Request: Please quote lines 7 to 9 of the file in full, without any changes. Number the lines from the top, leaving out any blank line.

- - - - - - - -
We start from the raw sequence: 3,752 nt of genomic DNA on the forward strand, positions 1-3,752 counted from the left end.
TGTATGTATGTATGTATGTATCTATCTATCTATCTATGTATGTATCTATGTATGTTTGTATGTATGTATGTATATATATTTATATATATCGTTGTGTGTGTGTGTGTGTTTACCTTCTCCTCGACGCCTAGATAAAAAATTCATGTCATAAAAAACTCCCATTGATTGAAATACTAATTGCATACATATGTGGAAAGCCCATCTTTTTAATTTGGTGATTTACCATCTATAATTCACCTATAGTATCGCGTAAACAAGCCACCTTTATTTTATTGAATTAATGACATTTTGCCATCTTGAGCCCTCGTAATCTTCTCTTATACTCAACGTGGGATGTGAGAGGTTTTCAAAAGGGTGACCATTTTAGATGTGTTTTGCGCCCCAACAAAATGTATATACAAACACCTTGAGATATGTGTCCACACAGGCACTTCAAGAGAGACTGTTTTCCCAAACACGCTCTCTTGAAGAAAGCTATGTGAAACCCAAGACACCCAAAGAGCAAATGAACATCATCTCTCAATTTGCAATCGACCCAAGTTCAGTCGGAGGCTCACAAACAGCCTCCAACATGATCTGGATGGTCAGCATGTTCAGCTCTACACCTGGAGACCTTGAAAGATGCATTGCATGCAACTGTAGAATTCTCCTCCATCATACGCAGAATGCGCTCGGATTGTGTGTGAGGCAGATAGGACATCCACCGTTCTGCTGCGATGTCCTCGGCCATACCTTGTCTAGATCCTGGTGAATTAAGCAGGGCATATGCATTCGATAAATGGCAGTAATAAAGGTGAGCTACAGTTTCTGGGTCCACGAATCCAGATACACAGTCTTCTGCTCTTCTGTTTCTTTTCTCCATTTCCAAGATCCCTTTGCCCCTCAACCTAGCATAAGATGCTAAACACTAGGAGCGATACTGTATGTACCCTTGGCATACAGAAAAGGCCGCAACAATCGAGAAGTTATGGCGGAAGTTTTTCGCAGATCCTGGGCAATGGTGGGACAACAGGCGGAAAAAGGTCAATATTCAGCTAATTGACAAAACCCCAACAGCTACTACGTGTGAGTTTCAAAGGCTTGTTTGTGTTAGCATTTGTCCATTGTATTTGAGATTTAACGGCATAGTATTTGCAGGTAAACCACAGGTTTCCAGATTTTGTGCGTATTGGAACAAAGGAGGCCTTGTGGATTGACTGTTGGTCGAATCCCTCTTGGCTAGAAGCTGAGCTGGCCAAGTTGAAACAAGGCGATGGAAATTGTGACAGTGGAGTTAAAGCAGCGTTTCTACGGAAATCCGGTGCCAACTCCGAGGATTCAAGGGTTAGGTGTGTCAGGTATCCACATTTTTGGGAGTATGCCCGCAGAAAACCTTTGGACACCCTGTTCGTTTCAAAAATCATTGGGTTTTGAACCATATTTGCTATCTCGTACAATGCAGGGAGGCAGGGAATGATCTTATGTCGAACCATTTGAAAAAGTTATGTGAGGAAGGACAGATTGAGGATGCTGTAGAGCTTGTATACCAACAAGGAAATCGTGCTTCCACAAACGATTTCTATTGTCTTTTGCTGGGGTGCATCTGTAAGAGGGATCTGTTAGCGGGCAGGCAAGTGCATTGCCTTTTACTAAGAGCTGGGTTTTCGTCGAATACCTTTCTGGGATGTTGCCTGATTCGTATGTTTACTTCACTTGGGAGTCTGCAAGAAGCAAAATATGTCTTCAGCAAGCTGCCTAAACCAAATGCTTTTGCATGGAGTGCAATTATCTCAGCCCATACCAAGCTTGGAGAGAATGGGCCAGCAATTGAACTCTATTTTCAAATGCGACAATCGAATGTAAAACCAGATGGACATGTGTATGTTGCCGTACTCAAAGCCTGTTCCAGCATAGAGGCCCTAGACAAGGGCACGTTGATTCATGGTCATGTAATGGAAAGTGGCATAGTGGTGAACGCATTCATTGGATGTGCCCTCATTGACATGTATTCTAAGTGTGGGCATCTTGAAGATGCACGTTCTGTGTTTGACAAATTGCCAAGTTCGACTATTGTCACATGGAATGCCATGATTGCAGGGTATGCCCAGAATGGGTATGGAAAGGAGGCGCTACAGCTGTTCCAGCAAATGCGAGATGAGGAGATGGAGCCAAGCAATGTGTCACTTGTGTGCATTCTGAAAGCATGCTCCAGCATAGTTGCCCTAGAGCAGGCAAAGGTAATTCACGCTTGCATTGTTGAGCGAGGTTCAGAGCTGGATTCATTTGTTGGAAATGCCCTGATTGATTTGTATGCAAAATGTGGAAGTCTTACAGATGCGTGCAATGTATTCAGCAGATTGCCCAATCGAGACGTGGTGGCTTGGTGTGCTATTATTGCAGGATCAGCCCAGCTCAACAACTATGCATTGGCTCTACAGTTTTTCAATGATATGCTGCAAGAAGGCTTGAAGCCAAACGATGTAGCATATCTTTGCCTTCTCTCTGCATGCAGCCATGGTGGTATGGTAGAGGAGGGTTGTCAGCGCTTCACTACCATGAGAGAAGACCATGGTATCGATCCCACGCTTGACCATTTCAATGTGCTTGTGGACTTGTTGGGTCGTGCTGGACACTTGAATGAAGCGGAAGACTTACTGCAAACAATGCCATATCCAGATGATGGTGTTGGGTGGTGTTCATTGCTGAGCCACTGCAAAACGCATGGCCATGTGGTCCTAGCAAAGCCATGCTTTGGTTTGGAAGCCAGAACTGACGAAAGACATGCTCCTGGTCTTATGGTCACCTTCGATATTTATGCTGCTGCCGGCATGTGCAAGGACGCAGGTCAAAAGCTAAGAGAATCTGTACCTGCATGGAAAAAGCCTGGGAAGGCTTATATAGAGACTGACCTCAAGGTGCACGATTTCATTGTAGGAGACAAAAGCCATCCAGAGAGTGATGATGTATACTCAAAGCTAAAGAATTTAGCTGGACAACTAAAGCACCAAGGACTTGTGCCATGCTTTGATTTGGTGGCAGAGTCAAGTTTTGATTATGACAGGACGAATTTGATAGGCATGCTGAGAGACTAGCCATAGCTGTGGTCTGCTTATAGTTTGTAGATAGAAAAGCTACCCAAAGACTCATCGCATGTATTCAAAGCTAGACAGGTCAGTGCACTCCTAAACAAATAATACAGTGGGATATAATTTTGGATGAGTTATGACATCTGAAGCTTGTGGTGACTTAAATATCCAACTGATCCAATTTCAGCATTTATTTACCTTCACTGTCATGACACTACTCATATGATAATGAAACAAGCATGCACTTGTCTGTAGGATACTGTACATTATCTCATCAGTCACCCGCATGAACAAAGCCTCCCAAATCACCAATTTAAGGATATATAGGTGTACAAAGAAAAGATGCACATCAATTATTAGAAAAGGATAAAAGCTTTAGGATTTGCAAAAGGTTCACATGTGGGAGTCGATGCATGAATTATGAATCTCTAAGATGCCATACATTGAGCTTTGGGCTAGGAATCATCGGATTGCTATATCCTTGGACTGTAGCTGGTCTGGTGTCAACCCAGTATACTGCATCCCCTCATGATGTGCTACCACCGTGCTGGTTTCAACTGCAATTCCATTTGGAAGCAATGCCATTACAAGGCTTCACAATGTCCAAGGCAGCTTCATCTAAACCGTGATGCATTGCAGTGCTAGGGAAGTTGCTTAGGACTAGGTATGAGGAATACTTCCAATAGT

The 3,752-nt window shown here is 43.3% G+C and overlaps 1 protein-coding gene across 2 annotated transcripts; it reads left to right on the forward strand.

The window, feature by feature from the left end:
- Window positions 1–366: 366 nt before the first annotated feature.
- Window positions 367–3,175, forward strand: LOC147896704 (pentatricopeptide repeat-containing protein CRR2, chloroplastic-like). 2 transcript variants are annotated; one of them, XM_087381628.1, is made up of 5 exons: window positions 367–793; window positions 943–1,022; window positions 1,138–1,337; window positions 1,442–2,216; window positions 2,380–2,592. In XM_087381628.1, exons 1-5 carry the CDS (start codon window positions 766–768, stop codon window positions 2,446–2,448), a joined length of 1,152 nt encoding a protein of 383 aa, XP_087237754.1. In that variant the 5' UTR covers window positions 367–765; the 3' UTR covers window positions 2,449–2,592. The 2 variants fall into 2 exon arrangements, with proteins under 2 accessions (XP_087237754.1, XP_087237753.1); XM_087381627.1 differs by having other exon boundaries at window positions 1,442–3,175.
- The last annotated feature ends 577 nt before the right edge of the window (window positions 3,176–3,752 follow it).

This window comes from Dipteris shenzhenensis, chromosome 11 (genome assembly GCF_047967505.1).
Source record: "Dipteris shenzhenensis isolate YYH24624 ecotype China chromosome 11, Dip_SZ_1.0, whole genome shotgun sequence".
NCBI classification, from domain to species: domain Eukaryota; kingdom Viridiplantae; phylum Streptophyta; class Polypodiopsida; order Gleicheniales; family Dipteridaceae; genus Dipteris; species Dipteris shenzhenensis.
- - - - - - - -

- The last annotated feature ends 577 nt before the right edge of the window (window positions 3,176–3,752 follow it).

This window comes from Dipteris shenzhenensis, chromosome 11 (genome assembly GCF_047967505.1).
Source record: "Dipteris shenzhenensis isolate YYH24624 ecotype China chromosome 11, Dip_SZ_1.0, whole genome shotgun sequence".